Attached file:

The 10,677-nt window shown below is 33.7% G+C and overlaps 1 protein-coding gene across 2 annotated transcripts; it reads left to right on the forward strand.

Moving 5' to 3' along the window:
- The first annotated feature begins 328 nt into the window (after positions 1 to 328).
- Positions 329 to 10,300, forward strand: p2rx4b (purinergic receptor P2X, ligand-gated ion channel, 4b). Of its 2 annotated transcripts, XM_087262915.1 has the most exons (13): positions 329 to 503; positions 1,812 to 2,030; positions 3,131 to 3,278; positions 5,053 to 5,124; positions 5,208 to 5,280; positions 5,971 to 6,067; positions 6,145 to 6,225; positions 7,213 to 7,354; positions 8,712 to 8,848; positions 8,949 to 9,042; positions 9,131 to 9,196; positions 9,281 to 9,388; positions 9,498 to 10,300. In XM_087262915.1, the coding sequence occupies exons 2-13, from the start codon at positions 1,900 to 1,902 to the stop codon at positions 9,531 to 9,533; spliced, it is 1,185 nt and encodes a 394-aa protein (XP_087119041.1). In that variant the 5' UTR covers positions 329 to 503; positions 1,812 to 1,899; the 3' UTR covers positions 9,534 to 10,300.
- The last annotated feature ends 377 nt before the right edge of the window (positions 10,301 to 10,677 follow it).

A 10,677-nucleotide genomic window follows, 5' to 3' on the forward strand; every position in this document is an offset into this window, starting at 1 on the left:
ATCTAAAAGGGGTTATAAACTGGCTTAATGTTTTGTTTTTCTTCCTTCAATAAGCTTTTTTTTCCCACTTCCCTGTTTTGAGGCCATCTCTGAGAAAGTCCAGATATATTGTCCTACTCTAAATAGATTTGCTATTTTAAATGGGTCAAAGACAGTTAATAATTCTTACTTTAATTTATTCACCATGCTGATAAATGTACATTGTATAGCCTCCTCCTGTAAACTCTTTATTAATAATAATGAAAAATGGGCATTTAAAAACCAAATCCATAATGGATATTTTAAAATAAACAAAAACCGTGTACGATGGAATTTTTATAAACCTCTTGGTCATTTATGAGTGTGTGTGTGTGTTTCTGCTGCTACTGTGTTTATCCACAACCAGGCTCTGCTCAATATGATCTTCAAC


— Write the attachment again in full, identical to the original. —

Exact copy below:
The 10,677-nt window shown below is 33.7% G+C and overlaps 1 protein-coding gene across 2 annotated transcripts; it reads left to right on the forward strand.

Moving 5' to 3' along the window:
- The first annotated feature begins 328 nt into the window (after positions 1 to 328).
- Positions 329 to 10,300, forward strand: p2rx4b (purinergic receptor P2X, ligand-gated ion channel, 4b). Of its 2 annotated transcripts, XM_087262915.1 has the most exons (13): positions 329 to 503; positions 1,812 to 2,030; positions 3,131 to 3,278; positions 5,053 to 5,124; positions 5,208 to 5,280; positions 5,971 to 6,067; positions 6,145 to 6,225; positions 7,213 to 7,354; positions 8,712 to 8,848; positions 8,949 to 9,042; positions 9,131 to 9,196; positions 9,281 to 9,388; positions 9,498 to 10,300. In XM_087262915.1, the coding sequence occupies exons 2-13, from the start codon at positions 1,900 to 1,902 to the stop codon at positions 9,531 to 9,533; spliced, it is 1,185 nt and encodes a 394-aa protein (XP_087119041.1). In that variant the 5' UTR covers positions 329 to 503; positions 1,812 to 1,899; the 3' UTR covers positions 9,534 to 10,300.
- The last annotated feature ends 377 nt before the right edge of the window (positions 10,301 to 10,677 follow it).

A 10,677-nucleotide genomic window follows, 5' to 3' on the forward strand; every position in this document is an offset into this window, starting at 1 on the left:
ATCTAAAAGGGGTTATAAACTGGCTTAATGTTTTGTTTTTCTTCCTTCAATAAGCTTTTTTTTCCCACTTCCCTGTTTTGAGGCCATCTCTGAGAAAGTCCAGATATATTGTCCTACTCTAAATAGATTTGCTATTTTAAATGGGTCAAAGACAGTTAATAATTCTTACTTTAATTTATTCACCATGCTGATAAATGTACATTGTATAGCCTCCTCCTGTAAACTCTTTATTAATAATAATGAAAAATGGGCATTTAAAAACCAAATCCATAATGGATATTTTAAAATAAACAAAAACCGTGTACGATGGAATTTTTATAAACCTCTTGGTCATTTATGAGTGTGTGTGTGTGTTTCTGCTGCTACTGTGTTTATCCACAACCAGGCTCTGCTCAATATGATCTTCAAC